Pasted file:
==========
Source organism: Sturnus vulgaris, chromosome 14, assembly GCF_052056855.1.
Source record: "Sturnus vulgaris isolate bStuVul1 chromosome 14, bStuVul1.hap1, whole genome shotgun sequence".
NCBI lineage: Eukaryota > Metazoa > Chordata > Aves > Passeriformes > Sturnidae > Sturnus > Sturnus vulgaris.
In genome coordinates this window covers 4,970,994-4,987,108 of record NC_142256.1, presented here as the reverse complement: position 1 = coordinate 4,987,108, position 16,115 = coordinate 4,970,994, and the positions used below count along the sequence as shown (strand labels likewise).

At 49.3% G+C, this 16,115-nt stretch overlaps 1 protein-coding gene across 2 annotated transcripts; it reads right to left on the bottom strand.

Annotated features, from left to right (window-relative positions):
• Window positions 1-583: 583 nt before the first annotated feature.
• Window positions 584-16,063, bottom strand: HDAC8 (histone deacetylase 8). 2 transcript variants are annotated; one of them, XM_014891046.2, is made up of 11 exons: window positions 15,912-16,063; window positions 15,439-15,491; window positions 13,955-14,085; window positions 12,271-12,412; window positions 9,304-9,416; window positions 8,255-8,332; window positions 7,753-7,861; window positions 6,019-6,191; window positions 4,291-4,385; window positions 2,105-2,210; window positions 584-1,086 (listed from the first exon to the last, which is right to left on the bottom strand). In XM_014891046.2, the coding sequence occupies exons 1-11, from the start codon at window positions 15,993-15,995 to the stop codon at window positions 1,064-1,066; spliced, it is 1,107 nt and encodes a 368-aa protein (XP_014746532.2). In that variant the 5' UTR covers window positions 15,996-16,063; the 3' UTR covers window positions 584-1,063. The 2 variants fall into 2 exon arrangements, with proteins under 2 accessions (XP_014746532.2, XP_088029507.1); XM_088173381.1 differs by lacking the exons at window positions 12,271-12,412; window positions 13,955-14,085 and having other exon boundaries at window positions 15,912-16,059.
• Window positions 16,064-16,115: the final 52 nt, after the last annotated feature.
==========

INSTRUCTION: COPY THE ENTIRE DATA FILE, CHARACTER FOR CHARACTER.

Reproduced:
Source organism: Sturnus vulgaris, chromosome 14, assembly GCF_052056855.1.
Source record: "Sturnus vulgaris isolate bStuVul1 chromosome 14, bStuVul1.hap1, whole genome shotgun sequence".
NCBI lineage: Eukaryota > Metazoa > Chordata > Aves > Passeriformes > Sturnidae > Sturnus > Sturnus vulgaris.
In genome coordinates this window covers 4,970,994-4,987,108 of record NC_142256.1, presented here as the reverse complement: position 1 = coordinate 4,987,108, position 16,115 = coordinate 4,970,994, and the positions used below count along the sequence as shown (strand labels likewise).

At 49.3% G+C, this 16,115-nt stretch overlaps 1 protein-coding gene across 2 annotated transcripts; it reads right to left on the bottom strand.

Annotated features, from left to right (window-relative positions):
• Window positions 1-583: 583 nt before the first annotated feature.
• Window positions 584-16,063, bottom strand: HDAC8 (histone deacetylase 8). 2 transcript variants are annotated; one of them, XM_014891046.2, is made up of 11 exons: window positions 15,912-16,063; window positions 15,439-15,491; window positions 13,955-14,085; window positions 12,271-12,412; window positions 9,304-9,416; window positions 8,255-8,332; window positions 7,753-7,861; window positions 6,019-6,191; window positions 4,291-4,385; window positions 2,105-2,210; window positions 584-1,086 (listed from the first exon to the last, which is right to left on the bottom strand). In XM_014891046.2, the coding sequence occupies exons 1-11, from the start codon at window positions 15,993-15,995 to the stop codon at window positions 1,064-1,066; spliced, it is 1,107 nt and encodes a 368-aa protein (XP_014746532.2). In that variant the 5' UTR covers window positions 15,996-16,063; the 3' UTR covers window positions 584-1,063. The 2 variants fall into 2 exon arrangements, with proteins under 2 accessions (XP_014746532.2, XP_088029507.1); XM_088173381.1 differs by lacking the exons at window positions 12,271-12,412; window positions 13,955-14,085 and having other exon boundaries at window positions 15,912-16,059.
• Window positions 16,064-16,115: the final 52 nt, after the last annotated feature.